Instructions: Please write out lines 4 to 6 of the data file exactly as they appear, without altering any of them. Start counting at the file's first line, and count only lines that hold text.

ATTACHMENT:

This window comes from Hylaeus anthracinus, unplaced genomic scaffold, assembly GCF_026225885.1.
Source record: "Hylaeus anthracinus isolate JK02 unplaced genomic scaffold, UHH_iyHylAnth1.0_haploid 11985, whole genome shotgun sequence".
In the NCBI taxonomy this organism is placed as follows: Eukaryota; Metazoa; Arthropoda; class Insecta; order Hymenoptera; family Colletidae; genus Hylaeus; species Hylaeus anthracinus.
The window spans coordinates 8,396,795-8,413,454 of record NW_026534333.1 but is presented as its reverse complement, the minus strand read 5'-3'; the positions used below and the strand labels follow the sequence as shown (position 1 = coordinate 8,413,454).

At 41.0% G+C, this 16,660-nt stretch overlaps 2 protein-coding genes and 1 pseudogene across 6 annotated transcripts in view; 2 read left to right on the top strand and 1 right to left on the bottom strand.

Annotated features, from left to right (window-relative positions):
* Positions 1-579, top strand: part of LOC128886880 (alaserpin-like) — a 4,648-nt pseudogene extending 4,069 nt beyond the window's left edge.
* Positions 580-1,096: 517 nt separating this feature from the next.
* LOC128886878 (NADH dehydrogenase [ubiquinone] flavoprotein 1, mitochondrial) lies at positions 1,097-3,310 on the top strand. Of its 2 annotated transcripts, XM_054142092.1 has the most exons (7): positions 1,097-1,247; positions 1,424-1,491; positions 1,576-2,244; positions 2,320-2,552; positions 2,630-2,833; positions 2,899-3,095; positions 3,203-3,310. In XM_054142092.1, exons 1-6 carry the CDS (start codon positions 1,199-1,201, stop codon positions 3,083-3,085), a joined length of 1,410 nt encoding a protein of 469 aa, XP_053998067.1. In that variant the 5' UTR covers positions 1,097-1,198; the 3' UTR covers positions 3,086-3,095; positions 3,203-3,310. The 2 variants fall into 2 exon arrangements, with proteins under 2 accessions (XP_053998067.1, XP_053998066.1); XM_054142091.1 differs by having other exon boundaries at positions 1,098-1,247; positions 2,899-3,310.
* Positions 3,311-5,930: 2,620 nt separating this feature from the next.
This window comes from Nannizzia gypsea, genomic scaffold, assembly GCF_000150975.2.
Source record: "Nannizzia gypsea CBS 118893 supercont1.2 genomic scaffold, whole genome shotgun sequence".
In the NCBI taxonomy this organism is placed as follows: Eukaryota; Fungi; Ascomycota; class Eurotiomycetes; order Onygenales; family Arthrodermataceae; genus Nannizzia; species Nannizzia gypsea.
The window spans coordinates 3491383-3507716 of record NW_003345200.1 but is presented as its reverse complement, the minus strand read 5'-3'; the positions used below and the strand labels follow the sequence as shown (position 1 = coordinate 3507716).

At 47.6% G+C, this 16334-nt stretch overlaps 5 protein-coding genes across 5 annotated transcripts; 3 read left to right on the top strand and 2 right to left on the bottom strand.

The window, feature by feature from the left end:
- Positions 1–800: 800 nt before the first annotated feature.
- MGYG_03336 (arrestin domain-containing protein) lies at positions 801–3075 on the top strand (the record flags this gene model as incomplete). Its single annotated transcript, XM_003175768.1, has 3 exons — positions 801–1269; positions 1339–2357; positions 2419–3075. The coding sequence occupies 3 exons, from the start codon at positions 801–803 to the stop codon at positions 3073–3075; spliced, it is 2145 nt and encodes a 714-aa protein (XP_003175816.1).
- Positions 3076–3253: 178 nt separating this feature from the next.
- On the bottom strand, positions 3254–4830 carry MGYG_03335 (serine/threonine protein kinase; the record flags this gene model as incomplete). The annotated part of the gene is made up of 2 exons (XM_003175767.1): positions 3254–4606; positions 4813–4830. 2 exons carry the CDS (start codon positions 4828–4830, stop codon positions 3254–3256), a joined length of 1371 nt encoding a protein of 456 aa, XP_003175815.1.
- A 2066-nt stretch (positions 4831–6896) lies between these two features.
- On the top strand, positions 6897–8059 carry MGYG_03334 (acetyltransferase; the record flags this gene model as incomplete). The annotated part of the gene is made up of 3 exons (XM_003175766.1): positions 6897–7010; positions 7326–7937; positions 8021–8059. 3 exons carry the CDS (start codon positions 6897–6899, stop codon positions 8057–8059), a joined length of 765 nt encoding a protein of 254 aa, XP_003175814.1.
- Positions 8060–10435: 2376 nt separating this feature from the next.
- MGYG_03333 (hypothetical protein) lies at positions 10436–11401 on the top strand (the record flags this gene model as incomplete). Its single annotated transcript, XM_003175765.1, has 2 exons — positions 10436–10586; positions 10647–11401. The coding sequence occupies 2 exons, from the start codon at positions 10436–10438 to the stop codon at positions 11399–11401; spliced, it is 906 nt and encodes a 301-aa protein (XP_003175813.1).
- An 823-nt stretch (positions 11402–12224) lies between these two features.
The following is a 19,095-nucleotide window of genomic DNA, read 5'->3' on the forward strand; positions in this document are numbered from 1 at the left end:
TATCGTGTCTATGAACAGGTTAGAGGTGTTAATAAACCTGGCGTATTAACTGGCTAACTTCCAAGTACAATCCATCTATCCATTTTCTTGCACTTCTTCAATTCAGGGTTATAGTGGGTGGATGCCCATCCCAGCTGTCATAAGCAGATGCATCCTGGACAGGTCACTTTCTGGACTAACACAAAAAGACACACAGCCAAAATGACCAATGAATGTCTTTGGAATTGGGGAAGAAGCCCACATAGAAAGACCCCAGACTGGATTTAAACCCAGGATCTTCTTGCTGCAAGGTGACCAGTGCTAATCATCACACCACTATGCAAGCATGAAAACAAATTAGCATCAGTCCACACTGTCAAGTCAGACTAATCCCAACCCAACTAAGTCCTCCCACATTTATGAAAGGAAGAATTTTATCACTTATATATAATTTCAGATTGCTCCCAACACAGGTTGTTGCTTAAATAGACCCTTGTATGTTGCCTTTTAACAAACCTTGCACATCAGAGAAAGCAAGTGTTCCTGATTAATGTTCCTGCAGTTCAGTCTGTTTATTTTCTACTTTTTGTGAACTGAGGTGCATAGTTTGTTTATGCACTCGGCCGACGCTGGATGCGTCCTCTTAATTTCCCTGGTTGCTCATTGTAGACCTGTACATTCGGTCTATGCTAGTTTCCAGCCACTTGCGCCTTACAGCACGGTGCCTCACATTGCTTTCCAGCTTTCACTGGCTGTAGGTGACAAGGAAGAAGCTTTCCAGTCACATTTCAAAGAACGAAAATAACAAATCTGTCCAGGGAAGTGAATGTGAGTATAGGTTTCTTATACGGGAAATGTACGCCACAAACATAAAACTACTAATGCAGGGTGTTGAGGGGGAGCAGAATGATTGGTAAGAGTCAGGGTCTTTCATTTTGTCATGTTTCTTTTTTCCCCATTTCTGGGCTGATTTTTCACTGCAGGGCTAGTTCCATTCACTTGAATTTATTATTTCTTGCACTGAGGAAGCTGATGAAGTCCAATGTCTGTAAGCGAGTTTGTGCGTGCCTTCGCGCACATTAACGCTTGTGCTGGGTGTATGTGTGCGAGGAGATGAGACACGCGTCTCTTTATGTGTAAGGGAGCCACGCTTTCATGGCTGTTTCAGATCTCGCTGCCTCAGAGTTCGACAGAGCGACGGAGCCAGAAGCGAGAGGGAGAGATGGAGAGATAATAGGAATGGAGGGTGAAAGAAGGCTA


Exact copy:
The window spans coordinates 8,396,795-8,413,454 of record NW_026534333.1 but is presented as its reverse complement, the minus strand read 5'-3'; the positions used below and the strand labels follow the sequence as shown (position 1 = coordinate 8,413,454).

At 41.0% G+C, this 16,660-nt stretch overlaps 2 protein-coding genes and 1 pseudogene across 6 annotated transcripts in view; 2 read left to right on the top strand and 1 right to left on the bottom strand.

Annotated features, from left to right (window-relative positions):